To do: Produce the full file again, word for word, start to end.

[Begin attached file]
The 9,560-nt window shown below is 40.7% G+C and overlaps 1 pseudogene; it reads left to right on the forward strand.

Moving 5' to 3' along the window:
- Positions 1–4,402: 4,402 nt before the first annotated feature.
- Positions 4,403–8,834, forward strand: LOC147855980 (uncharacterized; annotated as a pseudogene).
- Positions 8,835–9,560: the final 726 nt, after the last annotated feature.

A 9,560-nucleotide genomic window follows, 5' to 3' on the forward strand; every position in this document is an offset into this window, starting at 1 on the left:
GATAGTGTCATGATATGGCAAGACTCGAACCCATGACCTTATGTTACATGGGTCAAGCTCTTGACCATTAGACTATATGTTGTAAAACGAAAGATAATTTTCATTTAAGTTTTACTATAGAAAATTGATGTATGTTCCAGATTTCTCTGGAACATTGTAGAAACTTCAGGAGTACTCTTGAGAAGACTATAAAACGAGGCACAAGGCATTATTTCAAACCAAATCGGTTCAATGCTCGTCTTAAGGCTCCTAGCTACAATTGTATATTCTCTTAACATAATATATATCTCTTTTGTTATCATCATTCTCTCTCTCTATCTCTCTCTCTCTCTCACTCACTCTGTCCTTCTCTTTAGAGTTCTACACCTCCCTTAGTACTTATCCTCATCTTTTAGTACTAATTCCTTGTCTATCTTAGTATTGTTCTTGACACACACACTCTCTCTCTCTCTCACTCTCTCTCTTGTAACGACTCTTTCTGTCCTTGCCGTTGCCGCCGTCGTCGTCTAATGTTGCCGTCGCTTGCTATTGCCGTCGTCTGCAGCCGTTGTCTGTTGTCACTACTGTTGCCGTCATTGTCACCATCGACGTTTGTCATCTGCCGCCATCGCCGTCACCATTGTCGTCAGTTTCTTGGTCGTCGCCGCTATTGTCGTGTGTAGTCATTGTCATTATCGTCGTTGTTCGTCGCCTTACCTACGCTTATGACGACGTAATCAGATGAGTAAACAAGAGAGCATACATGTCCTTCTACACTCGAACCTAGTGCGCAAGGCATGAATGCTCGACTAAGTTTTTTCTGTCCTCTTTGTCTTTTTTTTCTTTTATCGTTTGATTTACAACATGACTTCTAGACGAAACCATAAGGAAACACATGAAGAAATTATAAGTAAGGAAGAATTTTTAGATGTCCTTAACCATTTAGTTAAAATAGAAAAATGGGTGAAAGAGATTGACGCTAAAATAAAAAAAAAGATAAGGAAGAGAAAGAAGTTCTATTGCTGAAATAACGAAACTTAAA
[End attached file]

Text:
The 9,560-nt window shown below is 40.7% G+C and overlaps 1 pseudogene; it reads left to right on the forward strand.

Moving 5' to 3' along the window:
- Positions 1–4,402: 4,402 nt before the first annotated feature.
- Positions 4,403–8,834, forward strand: LOC147855980 (uncharacterized; annotated as a pseudogene).
- Positions 8,835–9,560: the final 726 nt, after the last annotated feature.

A 9,560-nucleotide genomic window follows, 5' to 3' on the forward strand; every position in this document is an offset into this window, starting at 1 on the left:
GATAGTGTCATGATATGGCAAGACTCGAACCCATGACCTTATGTTACATGGGTCAAGCTCTTGACCATTAGACTATATGTTGTAAAACGAAAGATAATTTTCATTTAAGTTTTACTATAGAAAATTGATGTATGTTCCAGATTTCTCTGGAACATTGTAGAAACTTCAGGAGTACTCTTGAGAAGACTATAAAACGAGGCACAAGGCATTATTTCAAACCAAATCGGTTCAATGCTCGTCTTAAGGCTCCTAGCTACAATTGTATATTCTCTTAACATAATATATATCTCTTTTGTTATCATCATTCTCTCTCTCTATCTCTCTCTCTCTCTCACTCACTCTGTCCTTCTCTTTAGAGTTCTACACCTCCCTTAGTACTTATCCTCATCTTTTAGTACTAATTCCTTGTCTATCTTAGTATTGTTCTTGACACACACACTCTCTCTCTCTCTCACTCTCTCTCTTGTAACGACTCTTTCTGTCCTTGCCGTTGCCGCCGTCGTCGTCTAATGTTGCCGTCGCTTGCTATTGCCGTCGTCTGCAGCCGTTGTCTGTTGTCACTACTGTTGCCGTCATTGTCACCATCGACGTTTGTCATCTGCCGCCATCGCCGTCACCATTGTCGTCAGTTTCTTGGTCGTCGCCGCTATTGTCGTGTGTAGTCATTGTCATTATCGTCGTTGTTCGTCGCCTTACCTACGCTTATGACGACGTAATCAGATGAGTAAACAAGAGAGCATACATGTCCTTCTACACTCGAACCTAGTGCGCAAGGCATGAATGCTCGACTAAGTTTTTTCTGTCCTCTTTGTCTTTTTTTTCTTTTATCGTTTGATTTACAACATGACTTCTAGACGAAACCATAAGGAAACACATGAAGAAATTATAAGTAAGGAAGAATTTTTAGATGTCCTTAACCATTTAGTTAAAATAGAAAAATGGGTGAAAGAGATTGACGCTAAAATAAAAAAAAAGATAAGGAAGAGAAAGAAGTTCTATTGCTGAAATAACGAAACTTAAA